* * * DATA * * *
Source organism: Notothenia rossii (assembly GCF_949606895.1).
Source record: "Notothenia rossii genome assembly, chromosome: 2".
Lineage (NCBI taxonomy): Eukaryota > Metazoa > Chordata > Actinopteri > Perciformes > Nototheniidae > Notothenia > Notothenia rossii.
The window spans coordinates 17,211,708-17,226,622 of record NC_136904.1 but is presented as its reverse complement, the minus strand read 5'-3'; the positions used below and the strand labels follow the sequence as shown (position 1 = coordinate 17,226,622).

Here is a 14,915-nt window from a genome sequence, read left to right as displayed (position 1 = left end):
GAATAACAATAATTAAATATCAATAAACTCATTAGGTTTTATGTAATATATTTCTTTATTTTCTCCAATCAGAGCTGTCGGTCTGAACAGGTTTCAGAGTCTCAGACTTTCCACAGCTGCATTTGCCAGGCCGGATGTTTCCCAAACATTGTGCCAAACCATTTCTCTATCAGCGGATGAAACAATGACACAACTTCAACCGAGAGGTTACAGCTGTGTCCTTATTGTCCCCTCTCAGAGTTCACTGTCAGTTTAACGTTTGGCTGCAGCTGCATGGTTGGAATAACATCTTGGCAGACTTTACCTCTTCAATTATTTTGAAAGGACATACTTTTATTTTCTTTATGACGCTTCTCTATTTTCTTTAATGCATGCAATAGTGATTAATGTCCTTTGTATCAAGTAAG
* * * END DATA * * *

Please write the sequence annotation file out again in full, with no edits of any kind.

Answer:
Source organism: Notothenia rossii (assembly GCF_949606895.1).
Source record: "Notothenia rossii genome assembly, chromosome: 2".
Lineage (NCBI taxonomy): Eukaryota > Metazoa > Chordata > Actinopteri > Perciformes > Nototheniidae > Notothenia > Notothenia rossii.
The window spans coordinates 17,211,708-17,226,622 of record NC_136904.1 but is presented as its reverse complement, the minus strand read 5'-3'; the positions used below and the strand labels follow the sequence as shown (position 1 = coordinate 17,226,622).

Here is a 14,915-nt window from a genome sequence, read left to right as displayed (position 1 = left end):
GAATAACAATAATTAAATATCAATAAACTCATTAGGTTTTATGTAATATATTTCTTTATTTTCTCCAATCAGAGCTGTCGGTCTGAACAGGTTTCAGAGTCTCAGACTTTCCACAGCTGCATTTGCCAGGCCGGATGTTTCCCAAACATTGTGCCAAACCATTTCTCTATCAGCGGATGAAACAATGACACAACTTCAACCGAGAGGTTACAGCTGTGTCCTTATTGTCCCCTCTCAGAGTTCACTGTCAGTTTAACGTTTGGCTGCAGCTGCATGGTTGGAATAACATCTTGGCAGACTTTACCTCTTCAATTATTTTGAAAGGACATACTTTTATTTTCTTTATGACGCTTCTCTATTTTCTTTAATGCATGCAATAGTGATTAATGTCCTTTGTATCAAGTAAG